How to Use: Nevils has value far beyond the narrow fact pattern of the sleeping defendant. In a very thoughtful discussion, Judge Paez surveys case law on “mere proximity,” “actual possession,” and “constructive possession.” Id. at *3. He rejects rigid categorization of these theories, and instead focuses on the “dispositive requirements of knowledge and ability and intention to control.” Id.

The case is a must-read for “knowing” possession drug and gun cases. The decision rejects “mere presence” and Nevils’ “general character and history as a gang member” as sufficient evidence for the “knowing” mental state (despite the fact the gun was in his lap!) Id. at *6. Judge Paez also insists that, “When there is an innocent explanation for a defendant’s conduct as well as one that suggests the defendant was engaged in wrongdoing, the government must produce evidence that would allow a rational jury to conclude beyond a reasonable doubt that the latter explanation is the correct one.” Id. at *7 (quotations and citation omitted). Good stuff.

For Further Reading: Judge Bybee begins his dissent with Samuel Johnson (above right) who was “surprised” to be discovered in the kitchen with the chambermaid by his “amazed” wife. Id. at *8. For other Johnson witticisms, visit the Encarta Book of Quotes here, at page 487.

Here's one such quote: "He did not care to speak ill of any man behind his back, but he believed the gentleman was an attorney." Id.

Steven Kalar, Senior Litigator N.D. Cal. FPD. Website at


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Blogger Steve Kalar said...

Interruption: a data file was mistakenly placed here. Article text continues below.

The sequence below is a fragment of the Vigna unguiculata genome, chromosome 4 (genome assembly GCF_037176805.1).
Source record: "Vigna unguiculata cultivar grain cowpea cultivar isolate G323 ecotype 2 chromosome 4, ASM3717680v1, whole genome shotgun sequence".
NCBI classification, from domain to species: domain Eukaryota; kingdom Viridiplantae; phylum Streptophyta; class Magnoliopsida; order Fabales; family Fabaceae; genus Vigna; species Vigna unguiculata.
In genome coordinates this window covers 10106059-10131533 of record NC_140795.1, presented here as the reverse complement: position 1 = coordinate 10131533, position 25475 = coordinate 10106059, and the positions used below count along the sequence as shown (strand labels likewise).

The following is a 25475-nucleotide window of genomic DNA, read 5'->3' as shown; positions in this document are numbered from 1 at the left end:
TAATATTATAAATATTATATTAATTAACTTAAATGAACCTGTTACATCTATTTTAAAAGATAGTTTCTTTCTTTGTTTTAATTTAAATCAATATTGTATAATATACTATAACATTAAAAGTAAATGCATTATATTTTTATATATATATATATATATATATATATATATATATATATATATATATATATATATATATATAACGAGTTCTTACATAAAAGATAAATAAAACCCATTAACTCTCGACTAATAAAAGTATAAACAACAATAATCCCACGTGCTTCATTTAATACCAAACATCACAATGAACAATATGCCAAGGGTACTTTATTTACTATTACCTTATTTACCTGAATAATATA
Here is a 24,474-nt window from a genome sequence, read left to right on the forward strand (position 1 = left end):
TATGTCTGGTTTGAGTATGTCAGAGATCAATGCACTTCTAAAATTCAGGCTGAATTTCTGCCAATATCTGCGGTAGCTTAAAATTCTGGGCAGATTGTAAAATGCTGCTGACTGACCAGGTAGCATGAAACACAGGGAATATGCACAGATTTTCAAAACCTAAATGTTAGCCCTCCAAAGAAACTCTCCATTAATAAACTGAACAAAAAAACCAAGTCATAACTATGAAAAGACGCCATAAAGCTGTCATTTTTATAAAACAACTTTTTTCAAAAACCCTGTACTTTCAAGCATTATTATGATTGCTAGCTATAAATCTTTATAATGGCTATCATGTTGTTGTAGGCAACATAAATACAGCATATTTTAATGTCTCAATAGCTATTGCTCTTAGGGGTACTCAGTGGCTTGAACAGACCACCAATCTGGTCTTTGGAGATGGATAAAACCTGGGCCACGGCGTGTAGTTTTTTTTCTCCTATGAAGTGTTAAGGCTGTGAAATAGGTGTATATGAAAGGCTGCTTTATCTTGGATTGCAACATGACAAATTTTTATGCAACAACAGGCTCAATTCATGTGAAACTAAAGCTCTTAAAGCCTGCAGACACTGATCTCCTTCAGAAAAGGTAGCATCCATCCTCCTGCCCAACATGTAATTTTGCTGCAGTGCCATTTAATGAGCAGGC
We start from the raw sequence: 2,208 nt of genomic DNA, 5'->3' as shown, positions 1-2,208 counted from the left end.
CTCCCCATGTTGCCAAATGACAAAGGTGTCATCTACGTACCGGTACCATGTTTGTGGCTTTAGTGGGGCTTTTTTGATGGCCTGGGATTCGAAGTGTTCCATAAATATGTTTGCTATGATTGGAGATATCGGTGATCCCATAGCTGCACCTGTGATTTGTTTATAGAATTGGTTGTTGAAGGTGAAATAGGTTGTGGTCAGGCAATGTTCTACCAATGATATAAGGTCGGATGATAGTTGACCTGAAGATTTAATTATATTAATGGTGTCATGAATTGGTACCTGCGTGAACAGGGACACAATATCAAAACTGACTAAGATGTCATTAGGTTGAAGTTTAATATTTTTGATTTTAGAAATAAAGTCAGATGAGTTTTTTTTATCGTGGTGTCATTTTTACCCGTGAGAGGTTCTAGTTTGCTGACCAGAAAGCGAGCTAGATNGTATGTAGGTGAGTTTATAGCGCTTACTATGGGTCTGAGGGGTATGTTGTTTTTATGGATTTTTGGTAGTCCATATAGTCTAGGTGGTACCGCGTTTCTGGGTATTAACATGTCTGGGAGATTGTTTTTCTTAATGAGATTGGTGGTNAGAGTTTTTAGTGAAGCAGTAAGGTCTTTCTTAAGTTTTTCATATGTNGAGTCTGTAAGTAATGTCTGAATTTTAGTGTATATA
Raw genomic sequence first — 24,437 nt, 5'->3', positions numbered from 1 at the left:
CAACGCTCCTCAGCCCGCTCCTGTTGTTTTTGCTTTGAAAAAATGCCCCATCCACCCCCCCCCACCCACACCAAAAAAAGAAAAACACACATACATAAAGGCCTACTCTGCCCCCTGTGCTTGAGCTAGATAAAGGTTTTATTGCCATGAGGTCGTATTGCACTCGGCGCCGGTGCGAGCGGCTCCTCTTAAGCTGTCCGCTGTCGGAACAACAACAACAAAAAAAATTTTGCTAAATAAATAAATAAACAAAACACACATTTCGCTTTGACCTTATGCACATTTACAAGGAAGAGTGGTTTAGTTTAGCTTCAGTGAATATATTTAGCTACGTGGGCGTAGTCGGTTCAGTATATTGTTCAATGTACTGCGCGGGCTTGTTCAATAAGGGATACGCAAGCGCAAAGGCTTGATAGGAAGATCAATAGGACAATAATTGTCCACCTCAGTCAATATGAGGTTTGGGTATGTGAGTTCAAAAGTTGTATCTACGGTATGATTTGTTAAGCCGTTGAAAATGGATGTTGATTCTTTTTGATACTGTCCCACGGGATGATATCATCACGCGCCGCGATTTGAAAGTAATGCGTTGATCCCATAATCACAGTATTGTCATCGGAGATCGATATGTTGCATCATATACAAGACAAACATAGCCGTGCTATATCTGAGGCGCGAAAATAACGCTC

1. US v. Nevils, No. 06-50485 (3-19-10)(en banc)(Ikuta). In an en banc opinion, the 9th affirmed the conviction and sentence of a prohibited possessor defendant found sleeping with guns on and near his body. A panel had reversed, finding insufficient evidence because the evidence was that the defendant had passed out on the couch, and when he did, there were no guns around.
In this unanimous opinion, the 9th emphasized the two part test of Jackson v. Virginia, 443 US307 (1979), which requires an appellate court to determine whether "after viewing the evidence in the light most favorable to the prosecution, any rational trier of fact could have found the essential elements of the crime beyond a reasonable doubt." Id at 319. The en banc opinion chides the 9th for straying from the "in the light most favorable" in the sense that it cannot reweigh facts. All facts and conflicts must be considered in the most advantageous light for the government. It is only after all facts are resolved in favor of the government, does an appellate court consider whether any rational trier of fact could have found the elements met. In construing the evidence here, given the actual weight of the weapons, the officer saying that the defendant reached for the weapon upon awakening, and the circumstantial evidence, a jury could have found the defendant guilty of being a prohibited possessor. The opinion does cite a line of cases where being just near or around weapons or drugs without a tie has been deemed insufficient.
The 9th also found that the sentence was not unreasonable.

Post by Jon Sands, comment added by Steven Kalar.

Friday, March 19, 2010 11:51:00 AM